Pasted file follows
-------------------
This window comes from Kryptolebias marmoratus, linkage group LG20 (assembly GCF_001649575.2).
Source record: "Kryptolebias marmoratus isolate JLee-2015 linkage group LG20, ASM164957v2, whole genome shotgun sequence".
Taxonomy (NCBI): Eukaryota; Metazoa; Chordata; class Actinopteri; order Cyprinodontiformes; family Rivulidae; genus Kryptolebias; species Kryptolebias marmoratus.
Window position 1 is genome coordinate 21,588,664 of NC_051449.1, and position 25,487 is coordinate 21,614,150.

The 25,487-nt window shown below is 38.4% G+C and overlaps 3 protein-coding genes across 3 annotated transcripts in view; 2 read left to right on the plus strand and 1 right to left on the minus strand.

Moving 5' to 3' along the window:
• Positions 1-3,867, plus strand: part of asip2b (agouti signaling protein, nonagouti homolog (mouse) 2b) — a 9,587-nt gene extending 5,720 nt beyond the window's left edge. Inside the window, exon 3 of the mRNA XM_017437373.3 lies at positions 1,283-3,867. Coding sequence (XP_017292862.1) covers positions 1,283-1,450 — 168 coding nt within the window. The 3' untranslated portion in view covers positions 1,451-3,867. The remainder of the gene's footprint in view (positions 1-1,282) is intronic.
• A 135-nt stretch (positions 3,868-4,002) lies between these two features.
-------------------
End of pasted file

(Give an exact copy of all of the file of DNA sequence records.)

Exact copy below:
This window comes from Kryptolebias marmoratus, linkage group LG20 (assembly GCF_001649575.2).
Source record: "Kryptolebias marmoratus isolate JLee-2015 linkage group LG20, ASM164957v2, whole genome shotgun sequence".
Taxonomy (NCBI): Eukaryota; Metazoa; Chordata; class Actinopteri; order Cyprinodontiformes; family Rivulidae; genus Kryptolebias; species Kryptolebias marmoratus.
Window position 1 is genome coordinate 21,588,664 of NC_051449.1, and position 25,487 is coordinate 21,614,150.

The 25,487-nt window shown below is 38.4% G+C and overlaps 3 protein-coding genes across 3 annotated transcripts in view; 2 read left to right on the plus strand and 1 right to left on the minus strand.

Moving 5' to 3' along the window:
• Positions 1-3,867, plus strand: part of asip2b (agouti signaling protein, nonagouti homolog (mouse) 2b) — a 9,587-nt gene extending 5,720 nt beyond the window's left edge. Inside the window, exon 3 of the mRNA XM_017437373.3 lies at positions 1,283-3,867. Coding sequence (XP_017292862.1) covers positions 1,283-1,450 — 168 coding nt within the window. The 3' untranslated portion in view covers positions 1,451-3,867. The remainder of the gene's footprint in view (positions 1-1,282) is intronic.
• A 135-nt stretch (positions 3,868-4,002) lies between these two features.